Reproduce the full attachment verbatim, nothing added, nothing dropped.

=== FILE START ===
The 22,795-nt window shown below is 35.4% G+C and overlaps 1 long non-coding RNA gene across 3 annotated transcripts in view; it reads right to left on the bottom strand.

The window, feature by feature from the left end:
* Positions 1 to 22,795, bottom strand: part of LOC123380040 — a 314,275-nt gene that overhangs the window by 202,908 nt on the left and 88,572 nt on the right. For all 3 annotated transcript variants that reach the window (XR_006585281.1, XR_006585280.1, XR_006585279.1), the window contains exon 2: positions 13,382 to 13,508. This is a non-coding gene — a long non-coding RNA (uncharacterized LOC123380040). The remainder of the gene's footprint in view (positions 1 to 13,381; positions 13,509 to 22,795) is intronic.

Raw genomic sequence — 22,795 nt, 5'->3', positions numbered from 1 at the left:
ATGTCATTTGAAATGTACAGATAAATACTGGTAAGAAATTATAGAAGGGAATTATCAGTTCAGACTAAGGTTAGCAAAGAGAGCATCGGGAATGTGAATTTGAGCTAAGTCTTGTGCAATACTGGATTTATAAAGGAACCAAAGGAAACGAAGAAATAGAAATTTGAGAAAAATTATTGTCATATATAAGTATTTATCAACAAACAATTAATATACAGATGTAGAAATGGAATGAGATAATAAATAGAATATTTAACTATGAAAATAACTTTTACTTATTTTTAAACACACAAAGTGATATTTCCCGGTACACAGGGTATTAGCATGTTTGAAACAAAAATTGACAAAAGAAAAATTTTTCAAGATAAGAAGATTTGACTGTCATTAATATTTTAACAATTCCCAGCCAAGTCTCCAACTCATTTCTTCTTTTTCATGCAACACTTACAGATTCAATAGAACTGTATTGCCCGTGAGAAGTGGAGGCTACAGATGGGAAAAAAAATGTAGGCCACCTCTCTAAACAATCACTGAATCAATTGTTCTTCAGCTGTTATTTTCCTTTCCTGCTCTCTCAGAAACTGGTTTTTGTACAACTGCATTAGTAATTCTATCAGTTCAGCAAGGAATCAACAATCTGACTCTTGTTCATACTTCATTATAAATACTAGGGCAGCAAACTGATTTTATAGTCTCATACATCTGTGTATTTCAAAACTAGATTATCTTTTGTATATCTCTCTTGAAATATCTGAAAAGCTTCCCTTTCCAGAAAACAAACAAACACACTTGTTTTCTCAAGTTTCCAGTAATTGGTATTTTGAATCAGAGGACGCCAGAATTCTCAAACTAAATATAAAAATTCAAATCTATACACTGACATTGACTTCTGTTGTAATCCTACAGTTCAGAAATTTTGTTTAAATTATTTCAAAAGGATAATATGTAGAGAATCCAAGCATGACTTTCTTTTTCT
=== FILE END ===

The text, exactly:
The 22,795-nt window shown below is 35.4% G+C and overlaps 1 long non-coding RNA gene across 3 annotated transcripts in view; it reads right to left on the bottom strand.

The window, feature by feature from the left end:
* Positions 1 to 22,795, bottom strand: part of LOC123380040 — a 314,275-nt gene that overhangs the window by 202,908 nt on the left and 88,572 nt on the right. For all 3 annotated transcript variants that reach the window (XR_006585281.1, XR_006585280.1, XR_006585279.1), the window contains exon 2: positions 13,382 to 13,508. This is a non-coding gene — a long non-coding RNA (uncharacterized LOC123380040). The remainder of the gene's footprint in view (positions 1 to 13,381; positions 13,509 to 22,795) is intronic.

Raw genomic sequence — 22,795 nt, 5'->3', positions numbered from 1 at the left:
ATGTCATTTGAAATGTACAGATAAATACTGGTAAGAAATTATAGAAGGGAATTATCAGTTCAGACTAAGGTTAGCAAAGAGAGCATCGGGAATGTGAATTTGAGCTAAGTCTTGTGCAATACTGGATTTATAAAGGAACCAAAGGAAACGAAGAAATAGAAATTTGAGAAAAATTATTGTCATATATAAGTATTTATCAACAAACAATTAATATACAGATGTAGAAATGGAATGAGATAATAAATAGAATATTTAACTATGAAAATAACTTTTACTTATTTTTAAACACACAAAGTGATATTTCCCGGTACACAGGGTATTAGCATGTTTGAAACAAAAATTGACAAAAGAAAAATTTTTCAAGATAAGAAGATTTGACTGTCATTAATATTTTAACAATTCCCAGCCAAGTCTCCAACTCATTTCTTCTTTTTCATGCAACACTTACAGATTCAATAGAACTGTATTGCCCGTGAGAAGTGGAGGCTACAGATGGGAAAAAAAATGTAGGCCACCTCTCTAAACAATCACTGAATCAATTGTTCTTCAGCTGTTATTTTCCTTTCCTGCTCTCTCAGAAACTGGTTTTTGTACAACTGCATTAGTAATTCTATCAGTTCAGCAAGGAATCAACAATCTGACTCTTGTTCATACTTCATTATAAATACTAGGGCAGCAAACTGATTTTATAGTCTCATACATCTGTGTATTTCAAAACTAGATTATCTTTTGTATATCTCTCTTGAAATATCTGAAAAGCTTCCCTTTCCAGAAAACAAACAAACACACTTGTTTTCTCAAGTTTCCAGTAATTGGTATTTTGAATCAGAGGACGCCAGAATTCTCAAACTAAATATAAAAATTCAAATCTATACACTGACATTGACTTCTGTTGTAATCCTACAGTTCAGAAATTTTGTTTAAATTATTTCAAAAGGATAATATGTAGAGAATCCAAGCATGACTTTCTTTTTCT